SIMPSONVILLE, KY (WAVE) - It was the trip of a lifetime for a WAVE Country balloonist and he brought home a silver medal.
From his balloon inspection shop at his Simpsonville home, Bill Smith recounted his perilous race across Europe that started with pomp and circumstance in Switzerland and nearly ended in disaster in Italy.
“It was the most miserable 56 hours of my life, comfort-wise,” Smith said.
Smith, a member of the Balloon Society of Kentucky, was the co-pilot of a team that recently took second place in the 2018 Gordon Bennet Cup, described as the oldest and most prestigious gas balloon race in the world. Four others from Louisville were on the ground team, providing support with communication, logistics, medical monitoring and critical weather analysis.
Smith’s balloon was filled with hydrogen, which allowed Smith and the pilot, Andy Cayton of Tennessee, to stay aloft for days at high altitudes.
“It was below freezing going over the Alps,” Smith said. “It was down to about 12 degrees. We had arctic gear on but my feet were cold just from sitting and lack of circulation.”
The balloon was equipped with oxygen tanks. Smith said the trip would not have been possible without them.
“You began getting a headache, light headed, dizzy, very uncomfortable,” Smith said. “Typically, a pilot will go up to that altitude for a short period of time and land. But here we were up there for almost three days.”
Bone chilling cold, oxygen deprivation, fatigue and fickle winds drove them southward across Italy to near disaster in the waters off Naples.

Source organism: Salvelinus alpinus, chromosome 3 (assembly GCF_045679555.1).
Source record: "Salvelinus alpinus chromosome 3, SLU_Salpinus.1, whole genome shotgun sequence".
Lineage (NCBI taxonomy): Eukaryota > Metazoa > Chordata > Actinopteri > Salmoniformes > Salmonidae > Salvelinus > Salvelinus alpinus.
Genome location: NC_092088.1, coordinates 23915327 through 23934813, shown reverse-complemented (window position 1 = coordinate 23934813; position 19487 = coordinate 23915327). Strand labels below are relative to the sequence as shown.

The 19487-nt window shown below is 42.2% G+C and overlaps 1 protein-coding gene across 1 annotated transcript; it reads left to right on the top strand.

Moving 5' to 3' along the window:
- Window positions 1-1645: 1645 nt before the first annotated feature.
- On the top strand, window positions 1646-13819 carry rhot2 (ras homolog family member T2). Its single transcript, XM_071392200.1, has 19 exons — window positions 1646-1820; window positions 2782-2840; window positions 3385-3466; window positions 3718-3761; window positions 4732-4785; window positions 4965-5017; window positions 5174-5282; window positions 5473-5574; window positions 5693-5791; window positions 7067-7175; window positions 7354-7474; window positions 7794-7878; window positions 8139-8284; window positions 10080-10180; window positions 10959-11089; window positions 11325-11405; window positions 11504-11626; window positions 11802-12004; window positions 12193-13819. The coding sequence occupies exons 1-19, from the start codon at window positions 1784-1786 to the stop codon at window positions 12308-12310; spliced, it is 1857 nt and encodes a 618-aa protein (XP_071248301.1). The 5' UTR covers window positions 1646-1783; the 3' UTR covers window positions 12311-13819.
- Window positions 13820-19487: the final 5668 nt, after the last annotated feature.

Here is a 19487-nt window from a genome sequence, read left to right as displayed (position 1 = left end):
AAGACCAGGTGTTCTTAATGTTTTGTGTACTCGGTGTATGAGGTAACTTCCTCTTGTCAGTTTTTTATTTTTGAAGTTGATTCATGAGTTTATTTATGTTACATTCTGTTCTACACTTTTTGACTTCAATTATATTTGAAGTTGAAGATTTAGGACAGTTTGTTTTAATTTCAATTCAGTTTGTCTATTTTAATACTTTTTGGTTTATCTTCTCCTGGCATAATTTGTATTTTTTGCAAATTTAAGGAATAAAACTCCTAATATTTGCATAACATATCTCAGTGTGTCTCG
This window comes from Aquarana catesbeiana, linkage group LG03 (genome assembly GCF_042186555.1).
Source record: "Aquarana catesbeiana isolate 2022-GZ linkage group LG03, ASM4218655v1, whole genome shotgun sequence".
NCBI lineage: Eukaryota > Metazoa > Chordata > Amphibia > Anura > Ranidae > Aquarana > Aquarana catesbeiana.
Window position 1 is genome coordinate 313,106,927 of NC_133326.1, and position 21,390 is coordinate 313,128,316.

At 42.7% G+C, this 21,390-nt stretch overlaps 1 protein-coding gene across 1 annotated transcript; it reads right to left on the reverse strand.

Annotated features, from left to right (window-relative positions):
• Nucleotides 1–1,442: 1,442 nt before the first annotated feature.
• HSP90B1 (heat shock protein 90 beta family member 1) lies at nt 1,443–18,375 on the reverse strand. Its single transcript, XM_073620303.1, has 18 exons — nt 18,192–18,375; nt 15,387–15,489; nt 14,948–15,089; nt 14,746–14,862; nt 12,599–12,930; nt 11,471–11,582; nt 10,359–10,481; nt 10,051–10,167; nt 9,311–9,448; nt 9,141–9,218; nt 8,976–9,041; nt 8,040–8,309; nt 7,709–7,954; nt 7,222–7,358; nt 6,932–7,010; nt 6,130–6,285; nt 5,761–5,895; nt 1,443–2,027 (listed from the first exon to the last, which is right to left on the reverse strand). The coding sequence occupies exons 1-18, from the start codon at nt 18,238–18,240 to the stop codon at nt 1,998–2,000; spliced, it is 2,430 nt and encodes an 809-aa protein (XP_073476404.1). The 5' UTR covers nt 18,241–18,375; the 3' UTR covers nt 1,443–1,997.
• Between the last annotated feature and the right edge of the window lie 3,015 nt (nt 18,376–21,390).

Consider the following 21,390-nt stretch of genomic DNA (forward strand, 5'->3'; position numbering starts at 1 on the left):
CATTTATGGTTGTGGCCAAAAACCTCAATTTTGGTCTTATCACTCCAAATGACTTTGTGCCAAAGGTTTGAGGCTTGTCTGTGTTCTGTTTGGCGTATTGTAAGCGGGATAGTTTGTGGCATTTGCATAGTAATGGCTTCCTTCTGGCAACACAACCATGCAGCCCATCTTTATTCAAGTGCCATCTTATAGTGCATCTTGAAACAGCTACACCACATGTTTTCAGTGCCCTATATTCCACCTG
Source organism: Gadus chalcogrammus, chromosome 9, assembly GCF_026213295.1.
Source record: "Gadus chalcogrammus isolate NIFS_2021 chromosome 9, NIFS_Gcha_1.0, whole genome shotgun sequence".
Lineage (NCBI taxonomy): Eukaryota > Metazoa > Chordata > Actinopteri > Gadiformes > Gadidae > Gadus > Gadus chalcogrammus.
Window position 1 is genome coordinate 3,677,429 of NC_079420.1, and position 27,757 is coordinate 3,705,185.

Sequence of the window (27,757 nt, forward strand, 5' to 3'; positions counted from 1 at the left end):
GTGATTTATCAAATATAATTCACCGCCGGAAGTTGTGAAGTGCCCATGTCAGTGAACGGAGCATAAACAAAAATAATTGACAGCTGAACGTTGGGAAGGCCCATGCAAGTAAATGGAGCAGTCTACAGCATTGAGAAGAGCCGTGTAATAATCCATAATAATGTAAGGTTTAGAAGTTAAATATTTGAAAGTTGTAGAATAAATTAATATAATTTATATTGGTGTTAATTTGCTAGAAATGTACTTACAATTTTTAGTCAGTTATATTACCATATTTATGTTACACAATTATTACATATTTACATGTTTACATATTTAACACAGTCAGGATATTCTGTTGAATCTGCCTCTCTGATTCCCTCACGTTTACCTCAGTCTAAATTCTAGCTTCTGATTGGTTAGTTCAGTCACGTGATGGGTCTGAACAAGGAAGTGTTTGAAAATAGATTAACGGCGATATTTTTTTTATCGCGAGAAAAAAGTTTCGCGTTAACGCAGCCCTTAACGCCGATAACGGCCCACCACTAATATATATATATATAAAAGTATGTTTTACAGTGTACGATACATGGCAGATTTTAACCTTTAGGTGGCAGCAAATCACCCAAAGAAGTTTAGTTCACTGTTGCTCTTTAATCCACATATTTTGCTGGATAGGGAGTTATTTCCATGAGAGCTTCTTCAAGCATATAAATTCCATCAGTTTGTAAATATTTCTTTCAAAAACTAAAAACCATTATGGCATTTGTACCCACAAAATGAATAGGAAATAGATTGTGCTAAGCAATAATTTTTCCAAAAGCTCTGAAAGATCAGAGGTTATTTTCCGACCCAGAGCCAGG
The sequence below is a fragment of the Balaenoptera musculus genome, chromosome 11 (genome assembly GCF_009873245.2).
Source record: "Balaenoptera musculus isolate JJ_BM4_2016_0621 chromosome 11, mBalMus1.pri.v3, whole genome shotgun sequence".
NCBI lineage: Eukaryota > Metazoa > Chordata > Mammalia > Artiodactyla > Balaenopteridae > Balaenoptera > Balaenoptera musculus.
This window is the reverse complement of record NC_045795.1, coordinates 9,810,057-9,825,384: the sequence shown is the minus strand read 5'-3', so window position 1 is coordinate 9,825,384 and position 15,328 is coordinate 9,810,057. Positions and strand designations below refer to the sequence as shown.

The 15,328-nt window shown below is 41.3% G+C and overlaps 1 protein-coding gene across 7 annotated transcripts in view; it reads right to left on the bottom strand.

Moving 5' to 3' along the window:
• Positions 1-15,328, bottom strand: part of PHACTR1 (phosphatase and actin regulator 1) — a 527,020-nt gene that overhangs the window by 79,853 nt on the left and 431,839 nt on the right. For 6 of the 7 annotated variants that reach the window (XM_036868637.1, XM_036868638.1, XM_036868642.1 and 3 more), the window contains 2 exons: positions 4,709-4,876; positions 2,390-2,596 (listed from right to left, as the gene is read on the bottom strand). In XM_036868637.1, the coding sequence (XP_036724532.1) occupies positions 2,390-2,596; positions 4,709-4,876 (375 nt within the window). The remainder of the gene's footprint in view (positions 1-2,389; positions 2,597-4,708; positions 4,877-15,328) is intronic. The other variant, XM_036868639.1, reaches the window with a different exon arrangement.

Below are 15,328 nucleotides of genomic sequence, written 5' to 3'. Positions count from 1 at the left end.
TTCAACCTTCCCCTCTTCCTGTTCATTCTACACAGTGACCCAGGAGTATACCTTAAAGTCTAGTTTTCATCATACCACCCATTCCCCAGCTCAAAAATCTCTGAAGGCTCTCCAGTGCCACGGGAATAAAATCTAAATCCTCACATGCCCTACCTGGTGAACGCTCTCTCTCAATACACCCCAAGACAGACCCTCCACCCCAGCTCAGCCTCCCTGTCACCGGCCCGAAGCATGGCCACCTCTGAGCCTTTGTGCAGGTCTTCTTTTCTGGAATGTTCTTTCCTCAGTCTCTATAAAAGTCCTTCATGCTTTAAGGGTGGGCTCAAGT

“We had water survival suits, we had life preservers,” Smith said. “And if we were certain we were going to go down, we were prepared to put those on.”
But the ocean breezes were kind, gently pushing them to a landing outside Salerno. And the last few minutes of the flight proved to be the most dangerous of all, ending in an emergency landing, crashing 30 feet to the ground to avoid powerlines.
“That’s what you get when you make a dangerous nighttime landing,” Smith said. “But we had no choice. We were out of options. The balloon quit flying.”
The hard landing gave Smith a broken bone in his foot. A small price to pay, he said, for a silver medal and an amazing story to tell.
Smith’s balloon traveled 570 miles, a distance about 50 miles shorter than the first place finishers.
But would he do it again?
“That’s an interesting question. I haven’t decided that answer yet,” Smith said. “It was an experience of a lifetime. I wouldn’t give that up for anything in the world.”